Change of tune from the PM on need for new 757s

There appears to be bi-partisan support for replacing the Defence Force’s Boeing 757s after the Prime Minister said it can’t be put off much longer.

Defence Minister Judith Collins has said the plight of the Defence Force planes is more likely to be resolved now than it has over the past few years and that sentiment has been echoed by Christopher Luxon in Japan.

Luxon said successive governments had put off a necessary upgrade, and that could not continue.

“We are in a place where we need to make sure we can replace that 757.”

It is a change in tune for Luxon, who has previously said it was not the time for such a big-ticket investment.

Labour leader Chris Hipkins told Morning Report he backed replacing the planes and as prime minister had asked his defence minister to look at into it.

“It needs to happen we should just get on with it and make it happen.”

Hipkins said when Labour came into office the 757s were Defence’s newest planes.

“Having replaced the Orions, having replaced the Hercules, which were big decisions taken by our government, the 757s then became the oldest planes in the fleet and so I asked him to look at options to bring forward their replacement, I think it’s something that we need to do.”

He accused Luxon of politicising the matter.

“Saying he’d never travel on a Defence Force plane and then travelling on it, regularly, actually damages his own credibility.”

The 757s were crucial and were about more than just VIP transport, Hipkins said.

Defence capability review

Luxon said the government was currently reviewing its defence capability and – as part of that – would look at potential replacements for the 757.

Luxon had to take a commercial flight to Tokyo this week after the 757 broke down during a stopover in Papua New Guinea.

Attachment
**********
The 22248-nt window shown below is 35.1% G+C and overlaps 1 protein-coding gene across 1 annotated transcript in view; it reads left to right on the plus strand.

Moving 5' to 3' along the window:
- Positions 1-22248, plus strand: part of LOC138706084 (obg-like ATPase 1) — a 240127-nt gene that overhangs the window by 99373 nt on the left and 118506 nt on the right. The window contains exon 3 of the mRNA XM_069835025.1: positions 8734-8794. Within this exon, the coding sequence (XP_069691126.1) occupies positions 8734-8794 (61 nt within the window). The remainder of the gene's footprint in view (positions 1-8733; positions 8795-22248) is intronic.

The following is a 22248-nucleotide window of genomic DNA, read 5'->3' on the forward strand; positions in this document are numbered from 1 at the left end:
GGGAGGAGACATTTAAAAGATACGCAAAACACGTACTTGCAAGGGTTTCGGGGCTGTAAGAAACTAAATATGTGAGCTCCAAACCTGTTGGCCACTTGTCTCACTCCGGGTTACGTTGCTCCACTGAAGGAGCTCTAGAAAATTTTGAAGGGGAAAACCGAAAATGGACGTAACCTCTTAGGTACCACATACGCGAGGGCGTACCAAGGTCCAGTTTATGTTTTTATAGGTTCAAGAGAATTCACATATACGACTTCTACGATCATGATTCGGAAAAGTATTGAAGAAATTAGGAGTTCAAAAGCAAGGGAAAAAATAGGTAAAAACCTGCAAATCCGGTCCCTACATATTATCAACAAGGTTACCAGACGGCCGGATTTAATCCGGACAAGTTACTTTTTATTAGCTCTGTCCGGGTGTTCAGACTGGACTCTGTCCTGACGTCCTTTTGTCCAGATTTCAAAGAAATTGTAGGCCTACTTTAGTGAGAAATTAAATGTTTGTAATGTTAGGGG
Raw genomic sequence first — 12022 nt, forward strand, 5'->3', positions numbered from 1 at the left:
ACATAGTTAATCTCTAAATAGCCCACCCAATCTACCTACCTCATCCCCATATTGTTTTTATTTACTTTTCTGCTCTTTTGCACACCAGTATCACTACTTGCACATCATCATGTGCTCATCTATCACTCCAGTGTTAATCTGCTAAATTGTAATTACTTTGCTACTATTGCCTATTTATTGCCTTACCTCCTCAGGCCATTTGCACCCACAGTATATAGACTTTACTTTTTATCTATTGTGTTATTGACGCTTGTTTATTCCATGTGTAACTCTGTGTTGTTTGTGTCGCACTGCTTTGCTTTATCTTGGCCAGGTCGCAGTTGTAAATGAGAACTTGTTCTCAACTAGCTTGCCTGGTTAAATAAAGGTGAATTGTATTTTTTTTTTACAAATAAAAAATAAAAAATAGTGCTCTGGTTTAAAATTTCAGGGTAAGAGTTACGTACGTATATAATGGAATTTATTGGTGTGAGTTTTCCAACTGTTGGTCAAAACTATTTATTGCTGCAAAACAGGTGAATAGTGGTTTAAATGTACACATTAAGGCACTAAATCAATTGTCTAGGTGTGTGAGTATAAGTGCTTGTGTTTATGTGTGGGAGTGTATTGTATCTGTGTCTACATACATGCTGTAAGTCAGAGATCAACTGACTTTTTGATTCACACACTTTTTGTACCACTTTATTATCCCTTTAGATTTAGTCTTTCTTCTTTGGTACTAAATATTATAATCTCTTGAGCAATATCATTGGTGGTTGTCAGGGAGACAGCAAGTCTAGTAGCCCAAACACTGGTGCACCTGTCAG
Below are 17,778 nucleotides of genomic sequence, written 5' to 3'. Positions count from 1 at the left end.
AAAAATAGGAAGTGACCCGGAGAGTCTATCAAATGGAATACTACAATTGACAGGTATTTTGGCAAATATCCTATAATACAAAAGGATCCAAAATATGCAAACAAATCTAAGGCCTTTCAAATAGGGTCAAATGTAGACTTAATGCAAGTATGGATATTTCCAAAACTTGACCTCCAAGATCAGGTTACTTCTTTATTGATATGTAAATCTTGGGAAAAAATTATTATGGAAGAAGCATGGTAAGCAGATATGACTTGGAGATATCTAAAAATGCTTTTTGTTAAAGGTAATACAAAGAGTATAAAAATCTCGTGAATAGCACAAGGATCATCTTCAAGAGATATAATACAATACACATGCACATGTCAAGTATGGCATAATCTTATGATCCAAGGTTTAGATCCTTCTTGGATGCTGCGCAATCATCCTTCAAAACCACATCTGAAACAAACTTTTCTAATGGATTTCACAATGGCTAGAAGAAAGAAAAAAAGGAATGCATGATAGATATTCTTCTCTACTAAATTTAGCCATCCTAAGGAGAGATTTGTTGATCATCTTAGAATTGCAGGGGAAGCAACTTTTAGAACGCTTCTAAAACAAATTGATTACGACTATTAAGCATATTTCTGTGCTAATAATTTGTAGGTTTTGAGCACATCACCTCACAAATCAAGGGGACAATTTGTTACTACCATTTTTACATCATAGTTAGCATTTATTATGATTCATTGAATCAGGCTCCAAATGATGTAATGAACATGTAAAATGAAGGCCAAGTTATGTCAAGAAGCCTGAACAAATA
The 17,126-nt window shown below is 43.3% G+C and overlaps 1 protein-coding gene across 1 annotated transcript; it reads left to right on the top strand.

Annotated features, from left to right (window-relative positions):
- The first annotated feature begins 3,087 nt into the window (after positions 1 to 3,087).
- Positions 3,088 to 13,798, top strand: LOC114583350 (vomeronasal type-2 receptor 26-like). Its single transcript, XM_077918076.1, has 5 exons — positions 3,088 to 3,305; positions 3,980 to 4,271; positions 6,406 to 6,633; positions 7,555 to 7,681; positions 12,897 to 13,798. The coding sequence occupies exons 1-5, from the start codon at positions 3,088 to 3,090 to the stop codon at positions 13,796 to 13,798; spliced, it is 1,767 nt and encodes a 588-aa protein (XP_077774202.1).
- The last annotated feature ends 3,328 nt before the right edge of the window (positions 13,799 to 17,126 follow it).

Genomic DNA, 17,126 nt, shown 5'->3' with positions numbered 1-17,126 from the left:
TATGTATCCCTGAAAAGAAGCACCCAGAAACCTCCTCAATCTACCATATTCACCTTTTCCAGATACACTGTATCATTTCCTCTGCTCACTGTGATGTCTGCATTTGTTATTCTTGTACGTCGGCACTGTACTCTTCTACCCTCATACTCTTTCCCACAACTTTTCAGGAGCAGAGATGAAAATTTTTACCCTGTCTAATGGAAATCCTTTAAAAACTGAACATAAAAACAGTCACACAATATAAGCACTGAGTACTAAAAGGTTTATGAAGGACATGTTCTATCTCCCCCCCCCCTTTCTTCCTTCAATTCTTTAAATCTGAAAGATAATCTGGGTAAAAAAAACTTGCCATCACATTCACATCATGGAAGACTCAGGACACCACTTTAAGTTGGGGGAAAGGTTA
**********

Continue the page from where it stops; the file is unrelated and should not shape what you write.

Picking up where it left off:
Christopher Luxon at Costco Tokyo

Collins faced questions on the breakdown at a select committee during scrutiny week at Parliament.

It is a politically fraught issue, because no one wants to spend up large on what has been called the “PM’s plane”, but the new Chief of Defence, Air Marshal Tony Davies, wanted to remind New Zealanders that it did not just carry the prime minister.

“Just to highlight just how busy it is, in the last three months it’s done 96 flights and during those 96 it had some minor technical issues, but it only had one that involved altering its mission.”

The two-hour select committee also raised wider issues of investment in the Defence Force.

Collins spoke of the sadness she felt when she inherited the portfolio and understood the state of the force.

“I felt morale was down. I felt that there was a feeling of having to basically apologise for doing the work defence needs to do.”

But she felt things were changing for the better.

“I do feel very hopeful for defence now. I think my colleagues in government get how important defence is, and particularly in this world which is very geopolitically unstable.”

Not going far enough?

Labour MPs on the committee thought the government was not going far enough.

Defence spokesperson Peeni Henare said he did not think the government took defence seriously.

“It’s hard to imagine that these things will be resolved given the downward trajectory of funding for defence over the next five years,” Labour’s Damien O’Connor said.

Collins rejected that notion, saying O’Connor had not seen the Defence Capability Plan (DCP).

That is the plan which outlines investment options for defence in the near future, which Collins expected to be able to share more detail on later this year.

Collins said it was significant.

“I think we live in a very difficult time.

“We have to up our game because everything is changing very fast.”

But Henare said there had already been a DCP.

“You can’t improve defence on reports alone, you’ve got to have money.”

According to the news on Radio New Zealand

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